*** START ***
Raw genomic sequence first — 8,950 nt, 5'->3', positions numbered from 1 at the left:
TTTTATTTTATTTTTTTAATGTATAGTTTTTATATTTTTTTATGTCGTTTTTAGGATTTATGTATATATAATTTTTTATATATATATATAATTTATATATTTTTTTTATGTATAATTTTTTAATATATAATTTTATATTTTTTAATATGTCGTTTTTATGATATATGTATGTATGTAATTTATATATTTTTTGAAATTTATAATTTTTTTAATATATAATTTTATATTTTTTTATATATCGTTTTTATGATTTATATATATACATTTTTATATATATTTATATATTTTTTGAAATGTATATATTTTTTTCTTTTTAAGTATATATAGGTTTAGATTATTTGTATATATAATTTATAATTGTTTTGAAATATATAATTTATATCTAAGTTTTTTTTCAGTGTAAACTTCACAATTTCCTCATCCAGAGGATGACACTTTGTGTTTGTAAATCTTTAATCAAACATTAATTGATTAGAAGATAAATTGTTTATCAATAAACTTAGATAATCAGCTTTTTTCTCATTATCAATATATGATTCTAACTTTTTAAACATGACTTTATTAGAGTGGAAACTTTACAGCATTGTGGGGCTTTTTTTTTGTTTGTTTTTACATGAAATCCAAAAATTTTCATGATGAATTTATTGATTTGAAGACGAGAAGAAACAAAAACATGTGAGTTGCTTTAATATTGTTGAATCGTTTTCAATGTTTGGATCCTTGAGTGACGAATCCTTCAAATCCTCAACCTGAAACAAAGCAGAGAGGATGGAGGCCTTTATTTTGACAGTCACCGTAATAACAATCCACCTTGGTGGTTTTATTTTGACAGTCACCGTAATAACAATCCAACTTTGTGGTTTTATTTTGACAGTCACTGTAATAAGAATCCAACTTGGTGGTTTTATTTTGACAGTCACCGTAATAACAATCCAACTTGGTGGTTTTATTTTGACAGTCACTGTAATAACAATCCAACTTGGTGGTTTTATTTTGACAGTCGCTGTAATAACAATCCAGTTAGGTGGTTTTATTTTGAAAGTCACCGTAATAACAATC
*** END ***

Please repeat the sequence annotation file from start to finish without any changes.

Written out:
Raw genomic sequence first — 8,950 nt, 5'->3', positions numbered from 1 at the left:
TTTTATTTTATTTTTTTAATGTATAGTTTTTATATTTTTTTATGTCGTTTTTAGGATTTATGTATATATAATTTTTTATATATATATATAATTTATATATTTTTTTTATGTATAATTTTTTAATATATAATTTTATATTTTTTAATATGTCGTTTTTATGATATATGTATGTATGTAATTTATATATTTTTTGAAATTTATAATTTTTTTAATATATAATTTTATATTTTTTTATATATCGTTTTTATGATTTATATATATACATTTTTATATATATTTATATATTTTTTGAAATGTATATATTTTTTTCTTTTTAAGTATATATAGGTTTAGATTATTTGTATATATAATTTATAATTGTTTTGAAATATATAATTTATATCTAAGTTTTTTTTCAGTGTAAACTTCACAATTTCCTCATCCAGAGGATGACACTTTGTGTTTGTAAATCTTTAATCAAACATTAATTGATTAGAAGATAAATTGTTTATCAATAAACTTAGATAATCAGCTTTTTTCTCATTATCAATATATGATTCTAACTTTTTAAACATGACTTTATTAGAGTGGAAACTTTACAGCATTGTGGGGCTTTTTTTTTGTTTGTTTTTACATGAAATCCAAAAATTTTCATGATGAATTTATTGATTTGAAGACGAGAAGAAACAAAAACATGTGAGTTGCTTTAATATTGTTGAATCGTTTTCAATGTTTGGATCCTTGAGTGACGAATCCTTCAAATCCTCAACCTGAAACAAAGCAGAGAGGATGGAGGCCTTTATTTTGACAGTCACCGTAATAACAATCCACCTTGGTGGTTTTATTTTGACAGTCACCGTAATAACAATCCAACTTTGTGGTTTTATTTTGACAGTCACTGTAATAAGAATCCAACTTGGTGGTTTTATTTTGACAGTCACCGTAATAACAATCCAACTTGGTGGTTTTATTTTGACAGTCACTGTAATAACAATCCAACTTGGTGGTTTTATTTTGACAGTCGCTGTAATAACAATCCAGTTAGGTGGTTTTATTTTGAAAGTCACCGTAATAACAATC